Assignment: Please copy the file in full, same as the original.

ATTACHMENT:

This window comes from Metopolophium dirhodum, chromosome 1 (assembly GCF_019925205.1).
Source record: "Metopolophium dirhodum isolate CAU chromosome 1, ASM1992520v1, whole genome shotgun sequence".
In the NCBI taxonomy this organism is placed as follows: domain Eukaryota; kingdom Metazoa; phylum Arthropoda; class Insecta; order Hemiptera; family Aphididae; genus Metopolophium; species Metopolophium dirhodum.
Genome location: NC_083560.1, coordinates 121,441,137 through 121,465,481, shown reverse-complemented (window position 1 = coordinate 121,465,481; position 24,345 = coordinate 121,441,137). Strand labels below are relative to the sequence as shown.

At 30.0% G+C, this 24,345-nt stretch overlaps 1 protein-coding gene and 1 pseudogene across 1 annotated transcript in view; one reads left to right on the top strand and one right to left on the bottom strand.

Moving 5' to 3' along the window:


This window comes from Metopolophium dirhodum, chromosome 1 (assembly GCF_019925205.1).
Source record: "Metopolophium dirhodum isolate CAU chromosome 1, ASM1992520v1, whole genome shotgun sequence".
In the NCBI taxonomy this organism is placed as follows: domain Eukaryota; kingdom Metazoa; phylum Arthropoda; class Insecta; order Hemiptera; family Aphididae; genus Metopolophium; species Metopolophium dirhodum.
Genome location: NC_083560.1, coordinates 121,441,137 through 121,465,481, shown reverse-complemented (window position 1 = coordinate 121,465,481; position 24,345 = coordinate 121,441,137). Strand labels below are relative to the sequence as shown.

At 30.0% G+C, this 24,345-nt stretch overlaps 1 protein-coding gene and 1 pseudogene across 1 annotated transcript in view; one reads left to right on the top strand and one right to left on the bottom strand.

Moving 5' to 3' along the window: